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Ku-KluxThe Birth of the Klan during Reconstruction$
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Elaine Frantz Parsons

Print publication date: 2016

Print ISBN-13: 9781469625423

Published to North Carolina Scholarship Online: May 2016

DOI: 10.5149/northcarolina/9781469625423.001.0001

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The Roots of the Ku-Klux Klan in Pulaski, Tennessee

The Roots of the Ku-Klux Klan in Pulaski, Tennessee

Chapter:
(p.27) One The Roots of the Ku-Klux Klan in Pulaski, Tennessee
Source:
Ku-Klux
Author(s):

Elaine Frantz Parsons

Publisher:
University of North Carolina Press
DOI:10.5149/northcarolina/9781469625423.003.0001

The Klan was founded not by southern plantation owners but by politically moderate, fairly cosmopolitan, border-state professionals in Pulaski, Tennessee. These young white men, facing the political, economic, and cultural collapse of the South in the wake of the war, developed the Klan as a diversion. Yet from the beginning they understood the potential political significance of southern social and cultural organizations such as the Klan, particularly as they confronted a confident and competent group of emerging black leaders in Pulaski. Because of their liminal position between North and South, the Pulaski Ku-Klux drew heavily on ideas circulating in the urban North. The Pulaski Klansmen understood the problem of the Reconstruction-era Klan as a problem of modernity and provided a way for the defeated southern white man to position himself in terms of the modern. This chapter explores the Klan’s slow beginnings in Pulaski, arguing that its growth was later than historians have understood, and traces its transformation into a violent and explicitly political organization more than one year after its beginnings.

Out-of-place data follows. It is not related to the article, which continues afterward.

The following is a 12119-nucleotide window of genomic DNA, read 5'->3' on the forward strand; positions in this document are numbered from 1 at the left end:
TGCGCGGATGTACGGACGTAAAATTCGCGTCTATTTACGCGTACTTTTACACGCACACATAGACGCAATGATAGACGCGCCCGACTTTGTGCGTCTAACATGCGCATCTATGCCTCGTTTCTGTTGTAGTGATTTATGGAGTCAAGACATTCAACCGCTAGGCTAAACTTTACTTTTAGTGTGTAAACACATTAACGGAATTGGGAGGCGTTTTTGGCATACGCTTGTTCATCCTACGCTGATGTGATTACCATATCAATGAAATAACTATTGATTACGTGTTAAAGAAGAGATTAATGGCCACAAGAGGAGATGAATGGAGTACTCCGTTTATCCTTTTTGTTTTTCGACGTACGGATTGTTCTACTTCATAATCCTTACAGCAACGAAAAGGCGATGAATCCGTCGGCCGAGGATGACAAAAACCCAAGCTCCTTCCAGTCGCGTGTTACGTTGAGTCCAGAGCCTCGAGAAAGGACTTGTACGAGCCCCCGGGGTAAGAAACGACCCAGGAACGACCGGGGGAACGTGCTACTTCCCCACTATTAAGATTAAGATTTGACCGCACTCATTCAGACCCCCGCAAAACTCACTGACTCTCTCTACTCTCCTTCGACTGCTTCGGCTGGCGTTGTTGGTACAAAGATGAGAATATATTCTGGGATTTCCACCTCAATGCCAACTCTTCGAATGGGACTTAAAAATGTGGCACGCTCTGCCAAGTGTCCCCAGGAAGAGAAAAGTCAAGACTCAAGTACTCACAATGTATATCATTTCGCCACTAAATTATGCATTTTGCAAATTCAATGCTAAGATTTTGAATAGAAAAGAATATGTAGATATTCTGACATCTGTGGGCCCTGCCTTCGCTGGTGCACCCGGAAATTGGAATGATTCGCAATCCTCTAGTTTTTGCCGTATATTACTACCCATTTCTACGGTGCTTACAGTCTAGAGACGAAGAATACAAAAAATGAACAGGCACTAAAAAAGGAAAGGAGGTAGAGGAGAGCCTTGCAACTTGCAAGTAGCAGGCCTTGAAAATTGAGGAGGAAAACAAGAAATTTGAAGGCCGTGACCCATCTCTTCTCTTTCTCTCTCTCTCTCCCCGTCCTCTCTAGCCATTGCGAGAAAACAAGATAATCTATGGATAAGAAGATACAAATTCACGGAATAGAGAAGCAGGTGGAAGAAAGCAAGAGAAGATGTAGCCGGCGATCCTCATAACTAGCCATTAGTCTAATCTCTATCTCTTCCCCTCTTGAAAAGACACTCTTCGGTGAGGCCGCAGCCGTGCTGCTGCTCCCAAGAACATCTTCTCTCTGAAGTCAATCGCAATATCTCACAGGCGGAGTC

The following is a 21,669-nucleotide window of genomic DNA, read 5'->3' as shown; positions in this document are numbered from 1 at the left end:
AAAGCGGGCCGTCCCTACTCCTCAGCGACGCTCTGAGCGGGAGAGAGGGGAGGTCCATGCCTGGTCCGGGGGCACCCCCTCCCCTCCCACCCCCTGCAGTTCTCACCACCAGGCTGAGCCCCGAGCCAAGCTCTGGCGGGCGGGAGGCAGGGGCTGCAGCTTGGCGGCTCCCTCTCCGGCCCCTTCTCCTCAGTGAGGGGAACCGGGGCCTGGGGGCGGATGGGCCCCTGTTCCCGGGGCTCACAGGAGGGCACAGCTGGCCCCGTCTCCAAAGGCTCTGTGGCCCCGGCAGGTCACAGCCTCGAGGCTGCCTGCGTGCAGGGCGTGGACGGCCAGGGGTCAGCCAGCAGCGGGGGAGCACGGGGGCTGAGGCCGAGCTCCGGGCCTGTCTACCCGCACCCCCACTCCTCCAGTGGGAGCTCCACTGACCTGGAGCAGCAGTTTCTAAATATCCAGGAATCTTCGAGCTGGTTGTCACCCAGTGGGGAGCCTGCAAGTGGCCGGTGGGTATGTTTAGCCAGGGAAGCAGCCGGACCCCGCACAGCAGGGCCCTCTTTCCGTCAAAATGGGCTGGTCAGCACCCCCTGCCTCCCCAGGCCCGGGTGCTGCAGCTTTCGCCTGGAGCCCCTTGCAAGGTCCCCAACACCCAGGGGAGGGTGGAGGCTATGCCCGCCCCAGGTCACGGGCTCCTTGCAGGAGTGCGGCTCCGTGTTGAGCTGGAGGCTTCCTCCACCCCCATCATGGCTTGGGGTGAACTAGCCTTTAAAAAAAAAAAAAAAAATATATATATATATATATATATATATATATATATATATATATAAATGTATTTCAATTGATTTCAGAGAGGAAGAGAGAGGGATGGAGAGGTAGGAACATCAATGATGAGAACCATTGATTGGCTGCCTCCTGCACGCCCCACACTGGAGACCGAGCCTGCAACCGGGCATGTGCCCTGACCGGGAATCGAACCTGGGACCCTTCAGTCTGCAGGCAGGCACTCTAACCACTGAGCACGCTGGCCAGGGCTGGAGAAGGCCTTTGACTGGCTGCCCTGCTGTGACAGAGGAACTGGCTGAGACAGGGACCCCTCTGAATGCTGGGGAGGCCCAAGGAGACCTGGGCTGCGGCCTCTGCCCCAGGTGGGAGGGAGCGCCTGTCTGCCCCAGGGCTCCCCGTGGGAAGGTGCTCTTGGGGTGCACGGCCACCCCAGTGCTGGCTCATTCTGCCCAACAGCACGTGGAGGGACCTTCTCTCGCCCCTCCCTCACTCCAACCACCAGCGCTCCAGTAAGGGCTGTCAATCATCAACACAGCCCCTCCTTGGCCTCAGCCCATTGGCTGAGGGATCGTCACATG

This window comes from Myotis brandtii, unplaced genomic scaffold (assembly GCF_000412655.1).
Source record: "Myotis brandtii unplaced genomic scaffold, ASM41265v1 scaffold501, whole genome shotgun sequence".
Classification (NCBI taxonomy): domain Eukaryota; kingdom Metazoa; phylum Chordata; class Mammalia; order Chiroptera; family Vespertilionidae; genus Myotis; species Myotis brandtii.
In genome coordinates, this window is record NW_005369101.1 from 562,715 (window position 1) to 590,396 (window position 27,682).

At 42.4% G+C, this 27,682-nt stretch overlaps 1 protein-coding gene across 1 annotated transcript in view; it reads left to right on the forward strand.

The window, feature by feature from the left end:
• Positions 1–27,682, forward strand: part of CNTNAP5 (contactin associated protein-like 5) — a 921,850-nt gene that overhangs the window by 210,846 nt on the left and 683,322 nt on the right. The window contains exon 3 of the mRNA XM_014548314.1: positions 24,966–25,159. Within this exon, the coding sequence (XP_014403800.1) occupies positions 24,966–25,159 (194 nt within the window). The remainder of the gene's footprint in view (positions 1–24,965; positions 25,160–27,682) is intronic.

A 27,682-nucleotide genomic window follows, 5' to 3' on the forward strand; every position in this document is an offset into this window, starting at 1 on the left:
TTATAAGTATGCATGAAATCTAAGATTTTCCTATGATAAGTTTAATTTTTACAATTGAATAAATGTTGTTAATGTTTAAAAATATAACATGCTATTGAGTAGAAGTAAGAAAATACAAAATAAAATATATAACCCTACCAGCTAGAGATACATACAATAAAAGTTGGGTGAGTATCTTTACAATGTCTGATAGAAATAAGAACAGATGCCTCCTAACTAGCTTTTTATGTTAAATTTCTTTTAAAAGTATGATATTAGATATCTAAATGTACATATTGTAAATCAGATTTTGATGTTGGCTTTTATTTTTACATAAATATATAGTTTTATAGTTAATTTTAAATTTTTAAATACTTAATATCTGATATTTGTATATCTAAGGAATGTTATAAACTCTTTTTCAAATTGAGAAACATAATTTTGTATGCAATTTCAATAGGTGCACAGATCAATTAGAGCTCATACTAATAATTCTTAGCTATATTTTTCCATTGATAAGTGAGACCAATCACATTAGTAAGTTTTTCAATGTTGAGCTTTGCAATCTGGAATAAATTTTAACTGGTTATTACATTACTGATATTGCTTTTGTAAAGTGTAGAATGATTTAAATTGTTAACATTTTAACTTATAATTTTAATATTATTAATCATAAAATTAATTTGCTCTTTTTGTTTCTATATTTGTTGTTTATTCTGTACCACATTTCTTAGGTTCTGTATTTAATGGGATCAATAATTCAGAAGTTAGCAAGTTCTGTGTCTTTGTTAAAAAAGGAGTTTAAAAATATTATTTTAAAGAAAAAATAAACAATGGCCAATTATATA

Keywords:   Ku-Klux Klan, Pulaski, Tennessee, Freedpeople, Racal violence, Costuming, Klan Prescript, Nathan Bedford Forrest, Frank McCord, Pulaski Citizen

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